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ART 391: African Art: Find Books

Using books for research

  • Get expert information on the background topics and big issues
  • For keywords and other sources use the Table of Contents, Index, Bibliographies, & List of sources

A Benin Bronze plaque on display in the British Museum

Michel Wal (2009, Jan 1). A Benin Bronze plaque on display in the British Museum. Benin brass plaque 03 (cropped).jpg CC-BY-SA

Search the catalog using keywords to find books

1. Search for a book on your topic. Limit to Print Book format.

2. Note books available at Salisbury University, the University System of MD & partners, and via Interlibrary loan

3. Get access to the material, whether by clicking "Get Item", "Request Item Through Interlibrary Loan", finding it in the SU collections, or going to the GAC Library Service Desk for course reserves.

Course Reserves

Many of the print books SU Libraries owns on the topic of African Art are placed in Course Reserves.

Go to the GAC Library Service Desk to check them out! Check here to see the materials available.

Here are some titles under reserve:

  • Baule: African Art, Western Eyes by Vogel
  • Royal Arts of Africa: The Majesty of Form by Preston Blier
  • Art As Technology: The Arts of Africa, Oceania, Native America, and Southern California
  • The Art of Benin by Ben-Amos
  • Yoruba. Nine Centuries of Nigerian Art by Drewal

Call Number Locator

If SU Libraries owns a print copy, use our online Call Number Locator to quickly find the book you need! Make sure you select the correct collection and have the call number ready!

Interlibrary Loan Link

SU Libraries doesn't have it? Order through InterLibrary Loan.


Evaluating Book Sources

Use the CRAAP method!


  • Is it up-to-date? Does it need to be?


  • Is the information relevant to your topic?
  • Who is the intended audience?

Who is the AUTHORITY?

  • Who is the author, publisher, sponsor? What are their credentials?
  • Are they qualified to talk about this subject?


  • Where does the information come from?
  • Is the information supported by evidence?
  • Is the information unbiased and emotion-free?

What is the PURPOSE of the information?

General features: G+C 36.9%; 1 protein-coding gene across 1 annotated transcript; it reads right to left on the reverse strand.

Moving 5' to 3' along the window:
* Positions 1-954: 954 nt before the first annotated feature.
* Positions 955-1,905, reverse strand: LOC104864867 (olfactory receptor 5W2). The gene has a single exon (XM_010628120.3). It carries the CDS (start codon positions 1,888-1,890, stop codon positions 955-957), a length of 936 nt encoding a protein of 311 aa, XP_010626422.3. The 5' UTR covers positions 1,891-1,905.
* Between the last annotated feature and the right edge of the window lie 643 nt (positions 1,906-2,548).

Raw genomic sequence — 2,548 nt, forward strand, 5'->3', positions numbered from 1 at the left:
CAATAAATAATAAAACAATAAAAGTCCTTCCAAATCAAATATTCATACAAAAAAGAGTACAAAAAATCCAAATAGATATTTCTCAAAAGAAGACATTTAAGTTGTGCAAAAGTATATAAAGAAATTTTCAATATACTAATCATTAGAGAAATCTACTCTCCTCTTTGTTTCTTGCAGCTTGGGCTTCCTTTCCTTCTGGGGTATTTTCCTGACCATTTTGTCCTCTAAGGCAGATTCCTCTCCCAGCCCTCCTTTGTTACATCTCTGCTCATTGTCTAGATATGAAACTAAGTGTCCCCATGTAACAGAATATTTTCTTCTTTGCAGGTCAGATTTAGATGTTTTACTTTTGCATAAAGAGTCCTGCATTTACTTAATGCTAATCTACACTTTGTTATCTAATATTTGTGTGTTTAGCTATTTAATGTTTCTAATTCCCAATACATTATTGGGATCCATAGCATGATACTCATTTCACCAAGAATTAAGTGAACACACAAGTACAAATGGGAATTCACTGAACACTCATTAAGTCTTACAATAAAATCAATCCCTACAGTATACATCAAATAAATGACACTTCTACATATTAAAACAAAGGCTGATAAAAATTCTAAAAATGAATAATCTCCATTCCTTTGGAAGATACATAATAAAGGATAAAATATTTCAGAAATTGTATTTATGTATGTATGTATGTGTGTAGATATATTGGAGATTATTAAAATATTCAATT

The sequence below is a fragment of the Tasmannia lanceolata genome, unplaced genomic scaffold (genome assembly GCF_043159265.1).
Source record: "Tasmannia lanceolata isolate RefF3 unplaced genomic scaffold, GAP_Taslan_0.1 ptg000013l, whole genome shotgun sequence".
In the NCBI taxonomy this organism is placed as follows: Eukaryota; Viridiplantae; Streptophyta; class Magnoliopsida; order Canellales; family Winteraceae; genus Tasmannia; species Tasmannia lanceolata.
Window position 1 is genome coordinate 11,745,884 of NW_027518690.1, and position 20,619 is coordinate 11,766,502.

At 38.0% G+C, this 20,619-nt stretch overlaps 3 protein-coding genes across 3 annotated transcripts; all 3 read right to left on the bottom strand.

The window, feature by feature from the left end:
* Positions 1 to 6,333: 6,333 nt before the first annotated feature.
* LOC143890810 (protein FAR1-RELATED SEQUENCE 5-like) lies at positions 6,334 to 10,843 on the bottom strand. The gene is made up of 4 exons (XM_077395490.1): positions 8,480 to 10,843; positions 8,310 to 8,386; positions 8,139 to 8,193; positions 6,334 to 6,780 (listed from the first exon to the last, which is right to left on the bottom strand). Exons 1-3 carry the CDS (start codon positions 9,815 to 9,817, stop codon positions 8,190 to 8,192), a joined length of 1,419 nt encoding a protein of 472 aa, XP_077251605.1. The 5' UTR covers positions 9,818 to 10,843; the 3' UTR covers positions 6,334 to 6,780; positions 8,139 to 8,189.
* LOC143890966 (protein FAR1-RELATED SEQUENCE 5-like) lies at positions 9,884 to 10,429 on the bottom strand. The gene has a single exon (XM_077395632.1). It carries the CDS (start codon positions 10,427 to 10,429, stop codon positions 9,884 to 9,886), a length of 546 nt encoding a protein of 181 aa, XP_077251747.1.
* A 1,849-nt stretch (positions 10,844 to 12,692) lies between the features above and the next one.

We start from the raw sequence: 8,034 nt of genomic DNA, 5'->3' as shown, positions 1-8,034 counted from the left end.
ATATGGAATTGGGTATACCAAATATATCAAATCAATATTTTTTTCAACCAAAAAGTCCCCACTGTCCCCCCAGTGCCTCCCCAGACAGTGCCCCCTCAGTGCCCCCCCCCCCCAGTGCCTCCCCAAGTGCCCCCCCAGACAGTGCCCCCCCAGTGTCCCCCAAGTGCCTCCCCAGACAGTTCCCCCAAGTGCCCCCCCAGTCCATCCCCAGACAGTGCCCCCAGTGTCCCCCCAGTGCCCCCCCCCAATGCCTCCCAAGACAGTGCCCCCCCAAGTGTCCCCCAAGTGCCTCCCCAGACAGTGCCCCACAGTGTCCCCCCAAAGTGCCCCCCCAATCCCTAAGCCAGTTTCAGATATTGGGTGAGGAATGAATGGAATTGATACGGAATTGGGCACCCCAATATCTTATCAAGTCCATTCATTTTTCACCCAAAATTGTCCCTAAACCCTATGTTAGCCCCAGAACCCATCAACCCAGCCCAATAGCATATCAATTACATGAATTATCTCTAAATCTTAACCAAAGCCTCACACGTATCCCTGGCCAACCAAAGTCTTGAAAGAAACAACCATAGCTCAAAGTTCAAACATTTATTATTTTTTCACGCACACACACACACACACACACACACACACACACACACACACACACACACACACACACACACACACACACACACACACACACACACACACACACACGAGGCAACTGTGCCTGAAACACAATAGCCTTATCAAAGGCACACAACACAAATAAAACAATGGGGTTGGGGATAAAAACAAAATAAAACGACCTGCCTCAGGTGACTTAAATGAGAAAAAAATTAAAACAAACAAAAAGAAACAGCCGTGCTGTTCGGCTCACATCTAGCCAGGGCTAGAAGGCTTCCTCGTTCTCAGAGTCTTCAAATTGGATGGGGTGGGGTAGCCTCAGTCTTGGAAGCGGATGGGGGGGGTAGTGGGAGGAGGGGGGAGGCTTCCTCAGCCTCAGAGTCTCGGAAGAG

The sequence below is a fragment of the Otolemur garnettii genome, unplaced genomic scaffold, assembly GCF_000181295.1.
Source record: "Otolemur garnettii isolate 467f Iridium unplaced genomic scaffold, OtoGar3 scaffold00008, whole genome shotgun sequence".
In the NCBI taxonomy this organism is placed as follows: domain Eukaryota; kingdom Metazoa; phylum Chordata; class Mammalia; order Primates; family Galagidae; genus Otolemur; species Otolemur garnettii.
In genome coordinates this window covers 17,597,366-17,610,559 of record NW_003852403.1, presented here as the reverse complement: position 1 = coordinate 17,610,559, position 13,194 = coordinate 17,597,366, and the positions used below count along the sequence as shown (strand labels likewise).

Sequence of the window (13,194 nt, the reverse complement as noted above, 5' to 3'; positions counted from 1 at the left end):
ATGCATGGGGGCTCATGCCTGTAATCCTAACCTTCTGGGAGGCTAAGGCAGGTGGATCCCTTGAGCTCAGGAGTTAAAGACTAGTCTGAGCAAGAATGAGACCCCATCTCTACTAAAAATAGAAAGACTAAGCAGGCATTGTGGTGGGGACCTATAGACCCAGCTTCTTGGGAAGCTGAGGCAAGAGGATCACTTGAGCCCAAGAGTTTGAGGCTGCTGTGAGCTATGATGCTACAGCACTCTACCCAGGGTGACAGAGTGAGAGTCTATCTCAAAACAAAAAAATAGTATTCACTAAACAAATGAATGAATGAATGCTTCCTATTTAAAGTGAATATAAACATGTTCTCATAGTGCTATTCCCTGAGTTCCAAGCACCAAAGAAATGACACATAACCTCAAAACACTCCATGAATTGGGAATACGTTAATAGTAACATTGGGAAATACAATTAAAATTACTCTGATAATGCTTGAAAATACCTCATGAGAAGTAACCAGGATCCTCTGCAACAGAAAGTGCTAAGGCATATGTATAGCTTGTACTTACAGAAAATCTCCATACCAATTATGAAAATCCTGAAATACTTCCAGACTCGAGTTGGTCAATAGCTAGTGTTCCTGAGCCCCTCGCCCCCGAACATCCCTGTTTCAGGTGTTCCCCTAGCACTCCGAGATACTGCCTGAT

• What is the purpose of the information? Is it to inform or persuade?


  • Multiple editions indicate the book is well regarded enough to have been through revisions, and has been updated.

  • Scan the preface or the introduction for a statement on why the book was written and what the author hopes to accomplish with it. Often the author will also let you know what perspective of bias he or she brings to the topic.

  • Look for references and/or a bibliography (may be called Works Cited, Sources, etc.). This list shows you what kind of sources the author used to write the book.

  • Browse the Table of Contents to see what the book covers. Look up one or two of your keywords in the index in the back of the book to see if they're there. Is the entire book devoted to your topic? Is there a whole chapter? Or just a paragraph or two?

  • Search library databases for book reviews to find out what others think of the author's book.

  • Look at the subject headings assigned to the book using a library cataloge or database record to help you check for content relevance.

  • When deciding if a book's content is current, check the publication date and the dates of the references used in the book's bibliography.

  • Exercise care when looking at a book's publication date. It can take up to two years for a book to be published. Be aware that some dates represent the year a book was republished (as a paperback, or after being out of print for some years).

    Adapted from CQ University: